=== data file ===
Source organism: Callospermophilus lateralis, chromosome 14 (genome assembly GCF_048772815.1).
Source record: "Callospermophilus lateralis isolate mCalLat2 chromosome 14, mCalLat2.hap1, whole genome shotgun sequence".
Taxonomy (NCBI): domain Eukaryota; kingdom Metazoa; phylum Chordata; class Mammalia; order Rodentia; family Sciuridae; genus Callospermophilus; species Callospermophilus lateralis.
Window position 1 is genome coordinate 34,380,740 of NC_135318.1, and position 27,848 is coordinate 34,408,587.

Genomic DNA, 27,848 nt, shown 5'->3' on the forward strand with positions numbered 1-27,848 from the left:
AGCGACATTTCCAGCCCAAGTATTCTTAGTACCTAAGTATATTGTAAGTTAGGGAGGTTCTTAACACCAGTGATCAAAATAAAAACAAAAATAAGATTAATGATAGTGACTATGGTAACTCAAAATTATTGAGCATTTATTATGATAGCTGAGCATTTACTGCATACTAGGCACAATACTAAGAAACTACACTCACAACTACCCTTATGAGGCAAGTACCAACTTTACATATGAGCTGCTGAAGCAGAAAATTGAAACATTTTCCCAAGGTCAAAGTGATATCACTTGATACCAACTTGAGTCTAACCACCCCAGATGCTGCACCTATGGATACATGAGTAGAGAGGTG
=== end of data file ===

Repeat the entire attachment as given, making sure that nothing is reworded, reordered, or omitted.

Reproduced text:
Source organism: Callospermophilus lateralis, chromosome 14 (genome assembly GCF_048772815.1).
Source record: "Callospermophilus lateralis isolate mCalLat2 chromosome 14, mCalLat2.hap1, whole genome shotgun sequence".
Taxonomy (NCBI): domain Eukaryota; kingdom Metazoa; phylum Chordata; class Mammalia; order Rodentia; family Sciuridae; genus Callospermophilus; species Callospermophilus lateralis.
Window position 1 is genome coordinate 34,380,740 of NC_135318.1, and position 27,848 is coordinate 34,408,587.

Genomic DNA, 27,848 nt, shown 5'->3' on the forward strand with positions numbered 1-27,848 from the left:
AGCGACATTTCCAGCCCAAGTATTCTTAGTACCTAAGTATATTGTAAGTTAGGGAGGTTCTTAACACCAGTGATCAAAATAAAAACAAAAATAAGATTAATGATAGTGACTATGGTAACTCAAAATTATTGAGCATTTATTATGATAGCTGAGCATTTACTGCATACTAGGCACAATACTAAGAAACTACACTCACAACTACCCTTATGAGGCAAGTACCAACTTTACATATGAGCTGCTGAAGCAGAAAATTGAAACATTTTCCCAAGGTCAAAGTGATATCACTTGATACCAACTTGAGTCTAACCACCCCAGATGCTGCACCTATGGATACATGAGTAGAGAGGTG